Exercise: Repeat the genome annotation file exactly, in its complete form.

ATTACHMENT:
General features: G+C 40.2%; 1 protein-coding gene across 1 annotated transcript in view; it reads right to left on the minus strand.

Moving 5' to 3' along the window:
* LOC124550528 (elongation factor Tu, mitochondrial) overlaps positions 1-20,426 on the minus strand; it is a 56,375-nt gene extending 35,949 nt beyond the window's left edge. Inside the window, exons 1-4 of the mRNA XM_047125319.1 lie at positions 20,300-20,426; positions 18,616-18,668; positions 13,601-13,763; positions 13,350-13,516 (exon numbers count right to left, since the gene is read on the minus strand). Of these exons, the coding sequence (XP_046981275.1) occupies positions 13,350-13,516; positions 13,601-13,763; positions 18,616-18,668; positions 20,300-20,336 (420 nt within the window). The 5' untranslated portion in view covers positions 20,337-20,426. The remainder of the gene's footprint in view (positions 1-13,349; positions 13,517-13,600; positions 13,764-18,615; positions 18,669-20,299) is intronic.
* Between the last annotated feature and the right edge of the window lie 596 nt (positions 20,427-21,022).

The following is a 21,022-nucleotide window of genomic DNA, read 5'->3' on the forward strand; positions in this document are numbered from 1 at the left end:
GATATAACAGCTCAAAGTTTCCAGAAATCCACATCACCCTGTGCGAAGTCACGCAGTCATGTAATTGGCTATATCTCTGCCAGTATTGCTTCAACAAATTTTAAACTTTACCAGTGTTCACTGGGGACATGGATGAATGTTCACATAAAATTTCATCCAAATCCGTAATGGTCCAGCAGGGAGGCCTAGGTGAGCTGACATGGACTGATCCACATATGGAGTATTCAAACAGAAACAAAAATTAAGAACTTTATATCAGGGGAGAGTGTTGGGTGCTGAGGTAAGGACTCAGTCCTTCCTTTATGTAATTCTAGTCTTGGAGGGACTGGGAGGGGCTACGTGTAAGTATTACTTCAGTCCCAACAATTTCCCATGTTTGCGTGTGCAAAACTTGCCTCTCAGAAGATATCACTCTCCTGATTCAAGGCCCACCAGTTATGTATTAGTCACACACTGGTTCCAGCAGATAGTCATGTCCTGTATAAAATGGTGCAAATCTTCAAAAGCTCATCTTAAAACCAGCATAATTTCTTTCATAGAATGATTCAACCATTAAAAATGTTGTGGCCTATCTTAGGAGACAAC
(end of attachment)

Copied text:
General features: G+C 40.2%; 1 protein-coding gene across 1 annotated transcript in view; it reads right to left on the minus strand.

Moving 5' to 3' along the window:
* LOC124550528 (elongation factor Tu, mitochondrial) overlaps positions 1-20,426 on the minus strand; it is a 56,375-nt gene extending 35,949 nt beyond the window's left edge. Inside the window, exons 1-4 of the mRNA XM_047125319.1 lie at positions 20,300-20,426; positions 18,616-18,668; positions 13,601-13,763; positions 13,350-13,516 (exon numbers count right to left, since the gene is read on the minus strand). Of these exons, the coding sequence (XP_046981275.1) occupies positions 13,350-13,516; positions 13,601-13,763; positions 18,616-18,668; positions 20,300-20,336 (420 nt within the window). The 5' untranslated portion in view covers positions 20,337-20,426. The remainder of the gene's footprint in view (positions 1-13,349; positions 13,517-13,600; positions 13,764-18,615; positions 18,669-20,299) is intronic.
* Between the last annotated feature and the right edge of the window lie 596 nt (positions 20,427-21,022).

The following is a 21,022-nucleotide window of genomic DNA, read 5'->3' on the forward strand; positions in this document are numbered from 1 at the left end:
GATATAACAGCTCAAAGTTTCCAGAAATCCACATCACCCTGTGCGAAGTCACGCAGTCATGTAATTGGCTATATCTCTGCCAGTATTGCTTCAACAAATTTTAAACTTTACCAGTGTTCACTGGGGACATGGATGAATGTTCACATAAAATTTCATCCAAATCCGTAATGGTCCAGCAGGGAGGCCTAGGTGAGCTGACATGGACTGATCCACATATGGAGTATTCAAACAGAAACAAAAATTAAGAACTTTATATCAGGGGAGAGTGTTGGGTGCTGAGGTAAGGACTCAGTCCTTCCTTTATGTAATTCTAGTCTTGGAGGGACTGGGAGGGGCTACGTGTAAGTATTACTTCAGTCCCAACAATTTCCCATGTTTGCGTGTGCAAAACTTGCCTCTCAGAAGATATCACTCTCCTGATTCAAGGCCCACCAGTTATGTATTAGTCACACACTGGTTCCAGCAGATAGTCATGTCCTGTATAAAATGGTGCAAATCTTCAAAAGCTCATCTTAAAACCAGCATAATTTCTTTCATAGAATGATTCAACCATTAAAAATGTTGTGGCCTATCTTAGGAGACAAC